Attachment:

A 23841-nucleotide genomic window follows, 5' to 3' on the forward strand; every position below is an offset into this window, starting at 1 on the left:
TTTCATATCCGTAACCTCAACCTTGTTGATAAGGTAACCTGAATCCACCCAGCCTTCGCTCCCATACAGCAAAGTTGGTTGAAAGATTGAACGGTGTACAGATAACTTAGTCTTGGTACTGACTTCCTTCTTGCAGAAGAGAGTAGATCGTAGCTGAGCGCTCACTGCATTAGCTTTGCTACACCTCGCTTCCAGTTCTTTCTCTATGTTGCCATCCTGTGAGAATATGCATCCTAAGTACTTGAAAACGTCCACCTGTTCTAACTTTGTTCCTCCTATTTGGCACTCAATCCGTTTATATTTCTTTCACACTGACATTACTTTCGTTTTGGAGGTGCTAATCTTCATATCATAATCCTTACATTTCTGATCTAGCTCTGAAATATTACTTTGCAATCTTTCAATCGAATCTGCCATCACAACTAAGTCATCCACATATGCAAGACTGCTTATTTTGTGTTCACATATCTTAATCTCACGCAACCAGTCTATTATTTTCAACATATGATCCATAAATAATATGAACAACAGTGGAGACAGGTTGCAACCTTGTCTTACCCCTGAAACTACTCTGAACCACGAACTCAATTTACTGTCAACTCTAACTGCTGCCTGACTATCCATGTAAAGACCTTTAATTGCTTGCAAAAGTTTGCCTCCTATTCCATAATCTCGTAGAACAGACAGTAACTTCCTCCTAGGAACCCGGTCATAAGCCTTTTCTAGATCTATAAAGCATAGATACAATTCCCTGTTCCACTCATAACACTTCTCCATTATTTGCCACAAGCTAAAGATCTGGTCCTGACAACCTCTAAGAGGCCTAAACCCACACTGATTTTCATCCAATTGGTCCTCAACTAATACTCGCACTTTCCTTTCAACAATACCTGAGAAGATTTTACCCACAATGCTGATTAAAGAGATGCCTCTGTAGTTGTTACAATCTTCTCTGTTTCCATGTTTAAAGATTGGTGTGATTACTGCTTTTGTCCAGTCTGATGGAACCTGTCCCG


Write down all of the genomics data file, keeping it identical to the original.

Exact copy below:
A 23841-nucleotide genomic window follows, 5' to 3' on the forward strand; every position below is an offset into this window, starting at 1 on the left:
TTTCATATCCGTAACCTCAACCTTGTTGATAAGGTAACCTGAATCCACCCAGCCTTCGCTCCCATACAGCAAAGTTGGTTGAAAGATTGAACGGTGTACAGATAACTTAGTCTTGGTACTGACTTCCTTCTTGCAGAAGAGAGTAGATCGTAGCTGAGCGCTCACTGCATTAGCTTTGCTACACCTCGCTTCCAGTTCTTTCTCTATGTTGCCATCCTGTGAGAATATGCATCCTAAGTACTTGAAAACGTCCACCTGTTCTAACTTTGTTCCTCCTATTTGGCACTCAATCCGTTTATATTTCTTTCACACTGACATTACTTTCGTTTTGGAGGTGCTAATCTTCATATCATAATCCTTACATTTCTGATCTAGCTCTGAAATATTACTTTGCAATCTTTCAATCGAATCTGCCATCACAACTAAGTCATCCACATATGCAAGACTGCTTATTTTGTGTTCACATATCTTAATCTCACGCAACCAGTCTATTATTTTCAACATATGATCCATAAATAATATGAACAACAGTGGAGACAGGTTGCAACCTTGTCTTACCCCTGAAACTACTCTGAACCACGAACTCAATTTACTGTCAACTCTAACTGCTGCCTGACTATCCATGTAAAGACCTTTAATTGCTTGCAAAAGTTTGCCTCCTATTCCATAATCTCGTAGAACAGACAGTAACTTCCTCCTAGGAACCCGGTCATAAGCCTTTTCTAGATCTATAAAGCATAGATACAATTCCCTGTTCCACTCATAACACTTCTCCATTATTTGCCACAAGCTAAAGATCTGGTCCTGACAACCTCTAAGAGGCCTAAACCCACACTGATTTTCATCCAATTGGTCCTCAACTAATACTCGCACTTTCCTTTCAACAATACCTGAGAAGATTTTACCCACAATGCTGATTAAAGAGATGCCTCTGTAGTTGTTACAATCTTCTCTGTTTCCATGTTTAAAGATTGGTGTGATTACTGCTTTTGTCCAGTCTGATGGAACCTGTCCCG